The battle over whether Ontario Hockey League teams should be paying their players has ratcheted up this week after the league, the provincial government and the law firm representing a group of former players suing the OHL for back pay all released open letters on the issue.
On Monday, OHL commissioner David Branch wrote that the league’s 425 players should be exempt from Ontario’s minimum-wage legislation as amateur athletes. A day later, Michael Tibollo, Minister of Tourism, Culture and Sport, pledged his support in an open letter.
“I want you to know that our government is behind you,” said Tibollo in his letter. “We are going to do everything in our capacity to grow and support the Ontario Hockey League and junior hockey across our province. I want to reassure the OHL and the people of Ontario that we are actively looking at providing this clarity to the OHL and we will have more to say in the coming weeks.”
The Toronto law firm Charney Lawyers in 2014 filed a $180-million lawsuit against the OHL on behalf of all current and many former players for outstanding wages, plus overtime, holiday and vacation pay.
On Thursday, Joshua Mandryk, a lawyer representing the plaintiffs, wrote in an open letter to Premier Doug Ford, Minister of Labour Laurie Scott and Tibollo that OHL teams are owned for-profit companies “who make money, big money in most cases, from the players’ work – work that the owners and the media like to call ‘play’… Virtually all [OHL teams] are owned by private companies that are able to hide their books, and their profits, from the players, from their employees.”
“Other multi-million dollar employers don’t get to avoid paying the employees who drive their revenue,” Mandryk wrote. “Paying wages is part of doing business. Why should the OHL be any different?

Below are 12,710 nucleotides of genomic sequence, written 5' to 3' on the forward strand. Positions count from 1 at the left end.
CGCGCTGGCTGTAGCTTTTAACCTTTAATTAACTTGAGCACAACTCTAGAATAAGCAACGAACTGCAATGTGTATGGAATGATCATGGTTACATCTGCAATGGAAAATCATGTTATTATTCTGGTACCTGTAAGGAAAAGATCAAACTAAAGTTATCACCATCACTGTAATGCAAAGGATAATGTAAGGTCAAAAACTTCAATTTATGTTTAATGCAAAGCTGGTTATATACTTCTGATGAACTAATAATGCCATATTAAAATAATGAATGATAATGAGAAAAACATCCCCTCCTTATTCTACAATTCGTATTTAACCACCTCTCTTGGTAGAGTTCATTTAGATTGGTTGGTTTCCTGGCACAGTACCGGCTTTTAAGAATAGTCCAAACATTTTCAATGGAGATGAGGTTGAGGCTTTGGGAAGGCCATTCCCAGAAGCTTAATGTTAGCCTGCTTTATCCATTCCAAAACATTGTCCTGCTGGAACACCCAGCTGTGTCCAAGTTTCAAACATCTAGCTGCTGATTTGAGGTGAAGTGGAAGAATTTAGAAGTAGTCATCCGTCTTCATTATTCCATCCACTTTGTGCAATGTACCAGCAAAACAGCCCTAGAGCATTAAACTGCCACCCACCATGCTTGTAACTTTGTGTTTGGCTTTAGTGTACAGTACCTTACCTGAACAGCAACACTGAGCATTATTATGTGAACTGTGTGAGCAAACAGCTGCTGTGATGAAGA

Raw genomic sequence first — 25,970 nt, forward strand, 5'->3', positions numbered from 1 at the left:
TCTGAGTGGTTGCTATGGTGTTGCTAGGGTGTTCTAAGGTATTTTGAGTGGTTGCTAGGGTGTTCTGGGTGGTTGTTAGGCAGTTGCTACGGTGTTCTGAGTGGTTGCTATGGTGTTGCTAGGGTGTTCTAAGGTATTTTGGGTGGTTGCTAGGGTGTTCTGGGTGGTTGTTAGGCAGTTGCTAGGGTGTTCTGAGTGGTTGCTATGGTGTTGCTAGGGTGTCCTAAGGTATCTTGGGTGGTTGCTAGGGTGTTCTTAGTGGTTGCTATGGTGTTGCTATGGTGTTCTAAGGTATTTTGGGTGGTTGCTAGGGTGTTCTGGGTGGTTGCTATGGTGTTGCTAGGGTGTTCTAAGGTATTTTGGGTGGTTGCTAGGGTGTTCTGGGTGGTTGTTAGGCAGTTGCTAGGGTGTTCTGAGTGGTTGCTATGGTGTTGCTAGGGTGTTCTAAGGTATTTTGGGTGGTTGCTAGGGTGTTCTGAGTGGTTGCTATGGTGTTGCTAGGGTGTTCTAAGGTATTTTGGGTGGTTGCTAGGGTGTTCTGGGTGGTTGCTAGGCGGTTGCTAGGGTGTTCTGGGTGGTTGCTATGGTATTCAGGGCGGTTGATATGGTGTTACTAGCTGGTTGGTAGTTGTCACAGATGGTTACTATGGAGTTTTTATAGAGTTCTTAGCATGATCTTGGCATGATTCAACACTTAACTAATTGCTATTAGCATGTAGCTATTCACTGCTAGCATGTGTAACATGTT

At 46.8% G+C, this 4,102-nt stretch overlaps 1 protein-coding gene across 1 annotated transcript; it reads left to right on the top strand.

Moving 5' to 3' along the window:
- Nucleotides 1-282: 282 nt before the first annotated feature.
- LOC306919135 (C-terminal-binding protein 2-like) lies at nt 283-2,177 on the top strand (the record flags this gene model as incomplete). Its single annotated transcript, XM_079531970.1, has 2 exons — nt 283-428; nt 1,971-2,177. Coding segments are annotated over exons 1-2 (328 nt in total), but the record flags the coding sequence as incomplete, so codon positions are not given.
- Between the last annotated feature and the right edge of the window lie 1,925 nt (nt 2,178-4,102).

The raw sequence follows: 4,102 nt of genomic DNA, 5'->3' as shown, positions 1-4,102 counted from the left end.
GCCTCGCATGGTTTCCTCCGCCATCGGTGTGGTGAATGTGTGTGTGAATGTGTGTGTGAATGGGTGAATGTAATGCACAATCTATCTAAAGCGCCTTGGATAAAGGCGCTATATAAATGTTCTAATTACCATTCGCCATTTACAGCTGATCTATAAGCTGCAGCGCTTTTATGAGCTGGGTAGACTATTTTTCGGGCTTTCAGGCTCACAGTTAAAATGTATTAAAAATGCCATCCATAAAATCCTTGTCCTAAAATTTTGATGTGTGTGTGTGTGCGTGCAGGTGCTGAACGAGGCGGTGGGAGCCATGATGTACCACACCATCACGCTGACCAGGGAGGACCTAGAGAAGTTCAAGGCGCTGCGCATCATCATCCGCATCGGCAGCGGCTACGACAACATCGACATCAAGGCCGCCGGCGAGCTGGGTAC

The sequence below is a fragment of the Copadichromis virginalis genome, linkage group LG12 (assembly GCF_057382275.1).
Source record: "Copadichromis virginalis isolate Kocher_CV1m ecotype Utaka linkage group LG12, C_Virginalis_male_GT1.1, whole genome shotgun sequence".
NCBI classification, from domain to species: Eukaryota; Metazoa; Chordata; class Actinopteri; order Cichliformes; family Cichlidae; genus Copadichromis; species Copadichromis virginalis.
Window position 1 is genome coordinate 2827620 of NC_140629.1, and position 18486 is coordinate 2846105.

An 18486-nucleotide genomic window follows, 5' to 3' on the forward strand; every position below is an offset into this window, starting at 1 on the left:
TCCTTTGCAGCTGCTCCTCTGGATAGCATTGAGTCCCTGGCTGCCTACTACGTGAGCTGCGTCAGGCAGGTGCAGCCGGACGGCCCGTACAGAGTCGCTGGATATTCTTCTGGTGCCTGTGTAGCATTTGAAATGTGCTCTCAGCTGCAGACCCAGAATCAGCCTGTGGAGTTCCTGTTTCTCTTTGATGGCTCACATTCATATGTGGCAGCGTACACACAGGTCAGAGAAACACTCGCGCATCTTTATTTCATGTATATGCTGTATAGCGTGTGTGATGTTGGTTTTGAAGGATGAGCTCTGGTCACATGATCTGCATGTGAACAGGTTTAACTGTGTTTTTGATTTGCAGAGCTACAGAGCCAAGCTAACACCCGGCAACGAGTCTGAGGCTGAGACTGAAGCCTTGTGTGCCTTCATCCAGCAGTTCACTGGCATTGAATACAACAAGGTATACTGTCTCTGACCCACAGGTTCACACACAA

Former Niagara IceDogs forward Sam Berg and former Oshawa Generals player Daniel Pachis were recognized as representative plaintiffs against the OHL when the lawsuit was certified as a class action in March 2017.
If the courts rule in favour of the players, Branch and team owners have said it might put some teams out of business. It could also jeopardize the league’s offering of post-secondary education scholarships to players who don’t move forward with a pro hockey career and could mean cutbacks to the OHL’s concussion management and mental health programs, Branch has said.
The OHL’s efforts in Ontario came after other provinces, including Quebec, New Brunswick, B.C, Saskatchewan, Nova Scotia, Manitoba and Prince Edward Island, as well as the U.S. states of Washington and Michigan, passed minimum-wage exemptions requested by the CHL – the umbrella organization that represents the three Canada-based major junior hockey leagues.
Richard Clark, a spokesman for Minister Tibollo, forwarded TSN a copy of the government's response letter to the OHL on Thursday.
TSN sent Clark two questions in response: Would the government ask for proof about the finances of OHL teams before changing provincial law, and would the government ask the OHL whether revenue sharing might be explored if the league is worried about keeping some teams in business?
Clark didn't answer those questions. Instead, in an emailed statement, he wrote “most OHL franchises operate at or near a break-even point each season. According to a KPMG study, over a five-year period (2012 – 2016), 11 teams had an annual net loss and 9 teams had an annual net income. The average net loss/income per team each year ranged from -$114,000 to $175,000.
TSN reported on the KPMG study in 2017. A subsequent study of OHL team finances commissioned by Charney Lawyers found 17 OHL teams do not historically have their financial statements audited. In 2016, the Erie Otters, Ottawa 67’s and Kitchener Rangers were the only OHL teams who said their books were audited.
The Charney Lawyers-commissioned review of the financial statements of OHL clubs showed that the Rangers reported league-high revenue of $6.5 million in the fiscal year ending May 31, 2016.
In 2015, the most recent year for which they provided their financial statements, the London Knights – widely considered a financial juggernaut among Canadian major-junior teams – said they generated $6.2 million, down from $7 million a year earlier, according to the Charney Lawyers review.
“It’s impossible to learn anything meaningful from the Knights’ records,” forensic accountant Al Rosen told TSN in 2017. “They’re useless. They bundle everything into revenue without any explanations. We have no clue what they are including as revenue, and what they are not.”